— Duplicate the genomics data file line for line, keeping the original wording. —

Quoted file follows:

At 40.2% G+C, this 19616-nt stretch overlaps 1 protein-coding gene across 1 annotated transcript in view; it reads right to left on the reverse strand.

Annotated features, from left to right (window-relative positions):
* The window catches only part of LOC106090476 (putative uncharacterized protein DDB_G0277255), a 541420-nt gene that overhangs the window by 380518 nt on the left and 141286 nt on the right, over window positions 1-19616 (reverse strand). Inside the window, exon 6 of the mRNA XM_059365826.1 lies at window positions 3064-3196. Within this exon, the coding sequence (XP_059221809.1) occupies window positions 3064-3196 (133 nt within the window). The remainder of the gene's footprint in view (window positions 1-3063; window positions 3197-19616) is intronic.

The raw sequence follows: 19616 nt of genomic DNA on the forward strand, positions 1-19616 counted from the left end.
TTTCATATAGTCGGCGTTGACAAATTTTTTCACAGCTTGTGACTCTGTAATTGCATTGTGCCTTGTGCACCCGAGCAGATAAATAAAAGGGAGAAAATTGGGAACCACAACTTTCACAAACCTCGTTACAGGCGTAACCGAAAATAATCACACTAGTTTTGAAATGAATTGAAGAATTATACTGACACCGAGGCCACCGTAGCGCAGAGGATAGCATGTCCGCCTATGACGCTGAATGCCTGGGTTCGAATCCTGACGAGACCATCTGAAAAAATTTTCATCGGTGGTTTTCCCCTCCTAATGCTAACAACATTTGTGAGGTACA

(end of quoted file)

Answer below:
At 40.2% G+C, this 19616-nt stretch overlaps 1 protein-coding gene across 1 annotated transcript in view; it reads right to left on the reverse strand.

Annotated features, from left to right (window-relative positions):
* The window catches only part of LOC106090476 (putative uncharacterized protein DDB_G0277255), a 541420-nt gene that overhangs the window by 380518 nt on the left and 141286 nt on the right, over window positions 1-19616 (reverse strand). Inside the window, exon 6 of the mRNA XM_059365826.1 lies at window positions 3064-3196. Within this exon, the coding sequence (XP_059221809.1) occupies window positions 3064-3196 (133 nt within the window). The remainder of the gene's footprint in view (window positions 1-3063; window positions 3197-19616) is intronic.

The raw sequence follows: 19616 nt of genomic DNA on the forward strand, positions 1-19616 counted from the left end.
TTTCATATAGTCGGCGTTGACAAATTTTTTCACAGCTTGTGACTCTGTAATTGCATTGTGCCTTGTGCACCCGAGCAGATAAATAAAAGGGAGAAAATTGGGAACCACAACTTTCACAAACCTCGTTACAGGCGTAACCGAAAATAATCACACTAGTTTTGAAATGAATTGAAGAATTATACTGACACCGAGGCCACCGTAGCGCAGAGGATAGCATGTCCGCCTATGACGCTGAATGCCTGGGTTCGAATCCTGACGAGACCATCTGAAAAAATTTTCATCGGTGGTTTTCCCCTCCTAATGCTAACAACATTTGTGAGGTACA